The office of Senator Chuck Grassley (R-IA) issued a press release yesterday announcing that the Senator had received a response from IRS Commissioner John Koskinen to questions Senator Grassley had submitted to the record after a February hearing on the IRS budget.  Senator Grassley’s question is presented below in three parts with Commissioner Koskinen’s responses following each part.  

Q.  “First, the payments to whistleblowers have slowed to a trickle at best. This is whistleblowers waiting for payment where dollars have been collected and the holdup is with the IRS processing and checking the boxes for a payment. Often it is the whistleblower office waiting for someone in the field, or in senior management to move paper. I ask that that your office review all whistleblower cases pending payment and bring the Drano to unclog the holdup.”

A.  “I have discussed with the Director of the Whistleblower Office the pace of award payments under section 7623, and have verified that he has made timely processing of claims for which an award is payable a top priority. Awards cannot be paid until the relevant taxpayer audit or investigation is completed (including any appeals), proceeds are collected, and the statute of limitations for filing a refund claim has expired. When those preconditions are met, the Whistleblower Office moves as quickly as possible to notify the whistleblower of a proposed award, obtain comments on the proposal, and make an award decision. To date, the Whistleblower Office has paid 12 awards under section 7623(b). The Director estimates that six to twelve additional 7623(b) awards will be paid in FY 15.”

Q.  “Second, I again find myself frustrated with an IRS Chief Counsel office that seems to wake up every day seeking ways to undermine the whistleblower program both in the courts and the awards. I am especially concerned that chief counsel is throwing every argument it can think of against whistleblowers in tax court. It appears at times that the Chief Counsel’s office thinks its job is to come up with hyper technical arguments and seek to deny awards to whistleblowers who have risked their lives to uncover big time tax cheats. I ask that your office and the director of the whistleblower office review the chief counsel’s wasteful and 16 harmful litigation positions that undermine the whistleblower program and go directly against your support for the whistleblower program.”

A.  “With respect to your second point, the IRS Office of Chief Counsel is responsible for defending the determinations of the IRS in the U.S. Tax Court, including those of the Whistleblower Office. The Office of Chief Counsel coordinates with the Whistleblower Office in defending its determinations before the Tax Court to ensure that Chief Counsel’s litigating positions are consistent with the program’s goals as well as the statutory and regulatory framework. In most cases before the Tax Court, the record of the case is sealed to protect both whistleblower and taxpayer interests. As a result, I cannot comment on specific arguments made in defending particular Whistleblower Office determinations that are subject to an order of the Tax Court sealing the record. The positions taken by the Office of Chief Counsel support the IRS’s administration of the law.”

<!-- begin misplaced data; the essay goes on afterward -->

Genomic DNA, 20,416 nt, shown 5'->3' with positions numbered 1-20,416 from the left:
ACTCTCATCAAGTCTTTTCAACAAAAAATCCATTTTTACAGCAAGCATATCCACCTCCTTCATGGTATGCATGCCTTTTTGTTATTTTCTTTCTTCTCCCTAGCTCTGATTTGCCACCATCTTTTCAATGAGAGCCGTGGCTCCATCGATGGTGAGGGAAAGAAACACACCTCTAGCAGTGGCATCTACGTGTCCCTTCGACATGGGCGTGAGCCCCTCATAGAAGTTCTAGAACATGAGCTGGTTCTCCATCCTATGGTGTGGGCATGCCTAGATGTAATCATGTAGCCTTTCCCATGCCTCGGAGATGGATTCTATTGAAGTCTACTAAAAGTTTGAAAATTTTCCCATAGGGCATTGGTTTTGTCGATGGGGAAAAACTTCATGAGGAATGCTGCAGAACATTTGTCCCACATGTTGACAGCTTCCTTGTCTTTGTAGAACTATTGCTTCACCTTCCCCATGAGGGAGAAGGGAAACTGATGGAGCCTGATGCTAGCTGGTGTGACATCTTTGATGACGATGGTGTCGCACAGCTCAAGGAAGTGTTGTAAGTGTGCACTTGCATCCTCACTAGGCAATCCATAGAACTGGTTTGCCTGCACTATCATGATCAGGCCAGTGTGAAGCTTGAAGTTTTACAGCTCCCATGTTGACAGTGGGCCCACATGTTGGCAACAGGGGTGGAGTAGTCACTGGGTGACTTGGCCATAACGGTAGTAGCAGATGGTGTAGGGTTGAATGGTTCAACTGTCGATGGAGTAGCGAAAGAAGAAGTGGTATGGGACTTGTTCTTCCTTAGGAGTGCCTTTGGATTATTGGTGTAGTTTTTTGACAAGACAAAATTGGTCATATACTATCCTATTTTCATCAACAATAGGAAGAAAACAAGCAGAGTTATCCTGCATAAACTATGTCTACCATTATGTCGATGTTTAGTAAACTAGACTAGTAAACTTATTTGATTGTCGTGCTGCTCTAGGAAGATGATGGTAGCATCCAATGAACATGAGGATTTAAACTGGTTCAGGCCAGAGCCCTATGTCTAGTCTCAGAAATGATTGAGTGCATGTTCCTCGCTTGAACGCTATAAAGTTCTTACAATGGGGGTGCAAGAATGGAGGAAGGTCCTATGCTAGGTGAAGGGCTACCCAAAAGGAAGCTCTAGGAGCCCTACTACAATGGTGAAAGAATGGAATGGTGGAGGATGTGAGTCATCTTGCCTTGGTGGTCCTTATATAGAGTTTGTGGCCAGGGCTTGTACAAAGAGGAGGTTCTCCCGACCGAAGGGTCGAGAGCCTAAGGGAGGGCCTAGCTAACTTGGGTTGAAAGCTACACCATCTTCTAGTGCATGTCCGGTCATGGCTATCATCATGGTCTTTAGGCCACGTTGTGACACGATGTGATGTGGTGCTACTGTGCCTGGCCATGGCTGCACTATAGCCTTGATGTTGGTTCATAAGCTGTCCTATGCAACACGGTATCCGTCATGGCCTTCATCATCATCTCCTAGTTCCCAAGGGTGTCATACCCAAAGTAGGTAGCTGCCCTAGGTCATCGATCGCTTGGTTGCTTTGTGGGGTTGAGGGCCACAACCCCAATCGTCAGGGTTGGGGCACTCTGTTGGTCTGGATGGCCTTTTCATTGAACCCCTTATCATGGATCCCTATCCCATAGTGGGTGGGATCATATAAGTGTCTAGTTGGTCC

Q.  “Third, with tight budgets at the IRS it is all the more imperative that the IRS works with whistleblowers and their counsels on cases. The IRS criminal investigators have had great success using whistleblowers to go after banks and terrorist organizations, but the IRS civil division still hasn’t gotten the message of working with whistleblowers. I note that the IRS hasn’t been shy about paying outside law firms big money to help it in big examinations, yet ignores the possibility of harnessing whistleblowers and their lawyers who won’t cost the IRS a dime from its budget.”

A.  “The suggestion that the IRS can do more to work with whistleblowers and their counsel is one that the IRS takes seriously. In a memorandum dated August 20, 2014, the IRS’s Deputy Commissioner of Services and Enforcement reinforced previous guidance on the importance of thorough debriefing of whistleblowers during the evaluation of their submissions. After the IRS begins an investigation based on whistleblower information, section 6103 provides limited authority to interact with a whistleblower since disclosure of taxpayer information would be necessary to gather additional information while pursuing the audit or investigation.”

With respect to Commissioner Koskinen’s response to the second question above, he surely drafted his response before the recent Tax Court decision in Whistleblower 21276-13W v. Commissioner, 144 T.C. No. 15, where the IRS Office of Chief Counsel took the position that petitioners were not award eligible because they failed to submit their Forms 211 before providing information to the IRS – a position that was shot down by the Tax Court as contrary to the requirements of section 7623.  In his press release, Senator Grassley also commented on the outcome of that case stating:

“The law was intended to direct whistleblowers and the IRS to work together to catch tax cheats.  Bureaucratic barriers don’t get the job done.  The IRS should welcome whistleblowers with a red carpet instead of putting up arbitrary legal hurdles at every turn.”